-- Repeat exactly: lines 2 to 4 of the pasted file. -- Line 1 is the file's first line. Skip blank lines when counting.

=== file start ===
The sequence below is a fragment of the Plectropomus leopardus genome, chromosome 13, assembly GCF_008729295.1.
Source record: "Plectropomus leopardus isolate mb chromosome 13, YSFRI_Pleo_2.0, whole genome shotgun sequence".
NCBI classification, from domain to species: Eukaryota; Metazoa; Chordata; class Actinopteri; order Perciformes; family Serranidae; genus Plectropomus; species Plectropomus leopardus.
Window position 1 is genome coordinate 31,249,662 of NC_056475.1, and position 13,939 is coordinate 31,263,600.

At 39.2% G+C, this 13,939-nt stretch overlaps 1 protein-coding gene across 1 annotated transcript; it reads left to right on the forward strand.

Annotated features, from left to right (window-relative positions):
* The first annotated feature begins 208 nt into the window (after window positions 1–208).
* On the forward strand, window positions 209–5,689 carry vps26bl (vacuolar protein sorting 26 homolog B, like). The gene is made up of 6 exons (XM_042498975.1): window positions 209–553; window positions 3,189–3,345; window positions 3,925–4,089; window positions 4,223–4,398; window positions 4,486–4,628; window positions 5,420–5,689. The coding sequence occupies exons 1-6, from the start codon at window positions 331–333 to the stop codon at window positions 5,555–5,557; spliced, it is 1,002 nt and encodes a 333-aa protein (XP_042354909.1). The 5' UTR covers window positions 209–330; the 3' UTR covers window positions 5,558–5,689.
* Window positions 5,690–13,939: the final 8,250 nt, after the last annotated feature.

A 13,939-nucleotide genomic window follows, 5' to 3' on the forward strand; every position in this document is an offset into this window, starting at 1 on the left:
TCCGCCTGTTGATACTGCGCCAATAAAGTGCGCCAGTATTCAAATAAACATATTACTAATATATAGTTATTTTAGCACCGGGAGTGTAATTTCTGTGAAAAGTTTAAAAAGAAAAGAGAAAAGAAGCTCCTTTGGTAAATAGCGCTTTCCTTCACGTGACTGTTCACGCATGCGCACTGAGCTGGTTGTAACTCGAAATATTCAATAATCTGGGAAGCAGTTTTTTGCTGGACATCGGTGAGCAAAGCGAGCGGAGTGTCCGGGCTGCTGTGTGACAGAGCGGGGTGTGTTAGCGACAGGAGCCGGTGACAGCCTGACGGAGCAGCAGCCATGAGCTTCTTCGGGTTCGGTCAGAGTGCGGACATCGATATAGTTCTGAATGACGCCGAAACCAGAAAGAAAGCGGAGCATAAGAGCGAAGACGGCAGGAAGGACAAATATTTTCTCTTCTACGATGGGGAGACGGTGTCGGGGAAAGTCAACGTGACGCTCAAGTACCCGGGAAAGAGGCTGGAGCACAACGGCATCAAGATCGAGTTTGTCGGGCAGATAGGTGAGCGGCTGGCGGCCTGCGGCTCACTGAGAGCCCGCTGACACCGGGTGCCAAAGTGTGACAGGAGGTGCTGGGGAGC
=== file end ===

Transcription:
Source record: "Plectropomus leopardus isolate mb chromosome 13, YSFRI_Pleo_2.0, whole genome shotgun sequence".
NCBI classification, from domain to species: Eukaryota; Metazoa; Chordata; class Actinopteri; order Perciformes; family Serranidae; genus Plectropomus; species Plectropomus leopardus.
Window position 1 is genome coordinate 31,249,662 of NC_056475.1, and position 13,939 is coordinate 31,263,600.